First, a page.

WASHINGTON (Reuters) - Engine maker Pratt & Whitney will partner with International Business Machines Corp to compile and analyze data from about 4,000 commercial aircraft engines in order to be able to predict trouble before problems arise, the company announced on Thursday.
The announcement comes as more aircraft engine suppliers tune in to data analytics to increase safety and reduce costs. In 2012, IBM rival Accenture partnered with GE Aviation to launch a similar offering that allows airlines to chart fuel-efficient flight paths and decrease hold times at landings.
Pratt & Whitney, a subsidiary of United Technologies Corp, said in a statement it has hired IBM to analyze the half terabyte of data that engines generate on every flight to detect and predict engine trouble.
“Rather than reacting to some sort of an engine event, we are leveraging data from various sources for maintenance, for planning engine diagnostic systems and building predictive models,” Jerry Kurtz, vice president of strategy and analytics at IBM, said.
A typical engine overhaul can cost between $3 million and $10 million. Using IBM’s data analytics, Pratt & Whitney expects to prolong engine life to up to six years from the current four to five and reduce maintenance costs by up to 20 percent, said Jim Pennito, director of service programs at Pratt & Whitney.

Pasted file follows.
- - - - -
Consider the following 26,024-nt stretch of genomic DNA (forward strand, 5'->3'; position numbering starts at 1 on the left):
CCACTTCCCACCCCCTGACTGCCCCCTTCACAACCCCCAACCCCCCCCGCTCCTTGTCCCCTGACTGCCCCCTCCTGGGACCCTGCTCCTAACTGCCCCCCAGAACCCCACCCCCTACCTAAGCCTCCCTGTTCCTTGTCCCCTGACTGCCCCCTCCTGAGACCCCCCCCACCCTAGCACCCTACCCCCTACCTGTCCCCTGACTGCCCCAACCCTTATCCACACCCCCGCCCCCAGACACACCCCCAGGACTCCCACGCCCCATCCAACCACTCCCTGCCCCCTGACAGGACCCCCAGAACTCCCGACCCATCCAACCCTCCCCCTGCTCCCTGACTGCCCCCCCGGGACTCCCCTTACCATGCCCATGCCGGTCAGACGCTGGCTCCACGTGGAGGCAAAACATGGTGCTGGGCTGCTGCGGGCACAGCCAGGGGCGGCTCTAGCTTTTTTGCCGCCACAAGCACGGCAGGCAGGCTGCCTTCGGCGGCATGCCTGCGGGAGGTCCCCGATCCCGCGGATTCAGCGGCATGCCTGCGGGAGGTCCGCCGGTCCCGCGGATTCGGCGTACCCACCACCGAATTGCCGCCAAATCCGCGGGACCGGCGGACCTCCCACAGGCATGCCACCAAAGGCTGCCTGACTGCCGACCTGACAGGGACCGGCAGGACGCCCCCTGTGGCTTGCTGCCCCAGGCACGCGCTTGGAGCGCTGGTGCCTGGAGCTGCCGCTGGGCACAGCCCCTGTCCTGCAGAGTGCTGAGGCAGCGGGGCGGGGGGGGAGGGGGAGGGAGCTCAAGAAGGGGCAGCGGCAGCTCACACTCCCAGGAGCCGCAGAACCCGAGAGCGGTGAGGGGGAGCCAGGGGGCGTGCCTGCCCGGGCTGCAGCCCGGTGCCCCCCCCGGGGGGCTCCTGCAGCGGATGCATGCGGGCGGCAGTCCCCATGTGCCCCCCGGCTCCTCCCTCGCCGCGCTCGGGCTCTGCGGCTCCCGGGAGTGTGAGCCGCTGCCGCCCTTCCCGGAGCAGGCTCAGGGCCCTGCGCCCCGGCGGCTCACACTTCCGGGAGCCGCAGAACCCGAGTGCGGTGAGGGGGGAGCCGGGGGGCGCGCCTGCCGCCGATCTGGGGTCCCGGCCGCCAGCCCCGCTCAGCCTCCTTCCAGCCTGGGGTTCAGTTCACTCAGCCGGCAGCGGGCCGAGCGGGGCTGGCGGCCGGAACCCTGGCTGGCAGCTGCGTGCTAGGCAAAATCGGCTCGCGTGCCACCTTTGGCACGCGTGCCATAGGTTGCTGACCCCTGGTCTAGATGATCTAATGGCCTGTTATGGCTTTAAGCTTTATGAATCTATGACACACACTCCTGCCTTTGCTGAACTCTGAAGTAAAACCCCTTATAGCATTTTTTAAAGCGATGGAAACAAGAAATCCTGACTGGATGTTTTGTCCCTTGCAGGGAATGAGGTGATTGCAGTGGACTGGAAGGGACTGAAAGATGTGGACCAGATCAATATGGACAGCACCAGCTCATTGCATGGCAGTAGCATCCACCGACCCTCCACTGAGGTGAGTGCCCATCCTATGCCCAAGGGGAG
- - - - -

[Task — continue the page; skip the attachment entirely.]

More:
Through the partnership, which has been in the works for a year and half, IBM will analyze the massive amounts of data already generated from engines on the field and flag those that have the highest risk of presenting problems in the near future for proactive maintenance.
“The focus is to be a lot smarter and efficient in how we overhaul engines. Customers should see that in less disruptions, and removals, and when the engine is in the shop, targeted repairs so the engine can come out of the shop quickly,” Pennito said.
Reporting by Marina Lopes; Editing by Leslie Adler